The current study reports structural modifications imposed in fully developed, turbulent channel flow by an isolated wall-mounted circular cylinder. The cylinder extended into the logarithmic layer of the flow, perturbing the larger flow scales that embody a significant fraction of the turbulent kinetic energy and Reynolds shear stress. Hotwire measurements were made in the wake of the wall-mounted circular cylinder at multiple wall-normal and stream wise positions. Besides observing the expected mean velocity deficit in the wake of the cylinder, a secondary peak in stream wise Reynolds normal stress away from the wall was observed, coupled with suppression of the near wall peak native to the incoming unperturbed, turbulent flow. These observations are similar to those made by Ryan et al. ("Effects of Simple Wall-Mounted Cylinder Arrangements on a Turbulent Boundary Layer," AIAA Journal, Vol. 49, No. 10, 2011, pp. 2210-2220) for a wall-mounted cylinder protruding into the logarithmic layer of a turbulent boundary layer. Pre-multiplied velocity spectra elaborated on these energy modifications, specifically the occurrence of two distinct energy peaks at two-thirds of the cylinder height and an attenuation of energy associated with larger flow scales close to the wall. All of these perturbations were found to decay with stream wise distance downstream as the flow relaxed toward the unperturbed state. A clear persistence of the structures at the aforementioned peak at two thirds cylinder height, similar in scale to the very large-scale motions in canonical wall turbulence, suggests an environment preferring structures of such scale. The influence of the cylinder aspect ratio on the characteristics of the perturbed flow is evaluated, and a distinction in wake structure is identified.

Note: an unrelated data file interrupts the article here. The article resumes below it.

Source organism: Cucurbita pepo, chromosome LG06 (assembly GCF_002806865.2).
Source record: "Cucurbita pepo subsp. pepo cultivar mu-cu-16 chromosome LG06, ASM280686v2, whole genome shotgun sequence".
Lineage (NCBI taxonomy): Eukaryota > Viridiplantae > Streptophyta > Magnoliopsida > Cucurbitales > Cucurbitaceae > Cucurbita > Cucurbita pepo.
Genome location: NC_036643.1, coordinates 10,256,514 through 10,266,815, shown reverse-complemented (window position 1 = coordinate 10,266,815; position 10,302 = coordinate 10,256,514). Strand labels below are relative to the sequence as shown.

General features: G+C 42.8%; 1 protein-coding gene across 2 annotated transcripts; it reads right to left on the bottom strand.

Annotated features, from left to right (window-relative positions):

ASJC Scopus subject areas
- Aerospace Engineering